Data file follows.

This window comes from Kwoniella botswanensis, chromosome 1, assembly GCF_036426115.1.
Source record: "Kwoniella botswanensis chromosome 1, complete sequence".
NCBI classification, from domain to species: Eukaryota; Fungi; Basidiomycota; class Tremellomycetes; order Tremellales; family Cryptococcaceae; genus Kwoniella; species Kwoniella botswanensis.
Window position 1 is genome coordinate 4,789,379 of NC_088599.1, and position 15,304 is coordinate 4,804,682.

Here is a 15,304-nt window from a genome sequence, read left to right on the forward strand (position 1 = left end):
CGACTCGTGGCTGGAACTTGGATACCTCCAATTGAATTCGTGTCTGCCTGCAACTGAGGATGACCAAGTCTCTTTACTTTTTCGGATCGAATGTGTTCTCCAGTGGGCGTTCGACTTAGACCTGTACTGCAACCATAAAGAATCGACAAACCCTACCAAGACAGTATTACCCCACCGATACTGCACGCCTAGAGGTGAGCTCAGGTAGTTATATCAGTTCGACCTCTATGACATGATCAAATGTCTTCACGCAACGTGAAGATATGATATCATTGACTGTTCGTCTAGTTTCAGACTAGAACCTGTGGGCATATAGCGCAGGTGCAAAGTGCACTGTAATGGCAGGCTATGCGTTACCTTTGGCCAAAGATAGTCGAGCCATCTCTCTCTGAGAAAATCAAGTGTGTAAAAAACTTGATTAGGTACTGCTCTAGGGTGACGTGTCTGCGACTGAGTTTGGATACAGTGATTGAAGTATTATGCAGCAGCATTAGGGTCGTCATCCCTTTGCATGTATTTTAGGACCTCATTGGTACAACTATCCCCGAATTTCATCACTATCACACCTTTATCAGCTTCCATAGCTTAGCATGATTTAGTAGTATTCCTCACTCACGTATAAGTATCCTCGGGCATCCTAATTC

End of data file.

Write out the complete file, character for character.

This window comes from Kwoniella botswanensis, chromosome 1, assembly GCF_036426115.1.
Source record: "Kwoniella botswanensis chromosome 1, complete sequence".
NCBI classification, from domain to species: Eukaryota; Fungi; Basidiomycota; class Tremellomycetes; order Tremellales; family Cryptococcaceae; genus Kwoniella; species Kwoniella botswanensis.
Window position 1 is genome coordinate 4,789,379 of NC_088599.1, and position 15,304 is coordinate 4,804,682.

Here is a 15,304-nt window from a genome sequence, read left to right on the forward strand (position 1 = left end):
CGACTCGTGGCTGGAACTTGGATACCTCCAATTGAATTCGTGTCTGCCTGCAACTGAGGATGACCAAGTCTCTTTACTTTTTCGGATCGAATGTGTTCTCCAGTGGGCGTTCGACTTAGACCTGTACTGCAACCATAAAGAATCGACAAACCCTACCAAGACAGTATTACCCCACCGATACTGCACGCCTAGAGGTGAGCTCAGGTAGTTATATCAGTTCGACCTCTATGACATGATCAAATGTCTTCACGCAACGTGAAGATATGATATCATTGACTGTTCGTCTAGTTTCAGACTAGAACCTGTGGGCATATAGCGCAGGTGCAAAGTGCACTGTAATGGCAGGCTATGCGTTACCTTTGGCCAAAGATAGTCGAGCCATCTCTCTCTGAGAAAATCAAGTGTGTAAAAAACTTGATTAGGTACTGCTCTAGGGTGACGTGTCTGCGACTGAGTTTGGATACAGTGATTGAAGTATTATGCAGCAGCATTAGGGTCGTCATCCCTTTGCATGTATTTTAGGACCTCATTGGTACAACTATCCCCGAATTTCATCACTATCACACCTTTATCAGCTTCCATAGCTTAGCATGATTTAGTAGTATTCCTCACTCACGTATAAGTATCCTCGGGCATCCTAATTC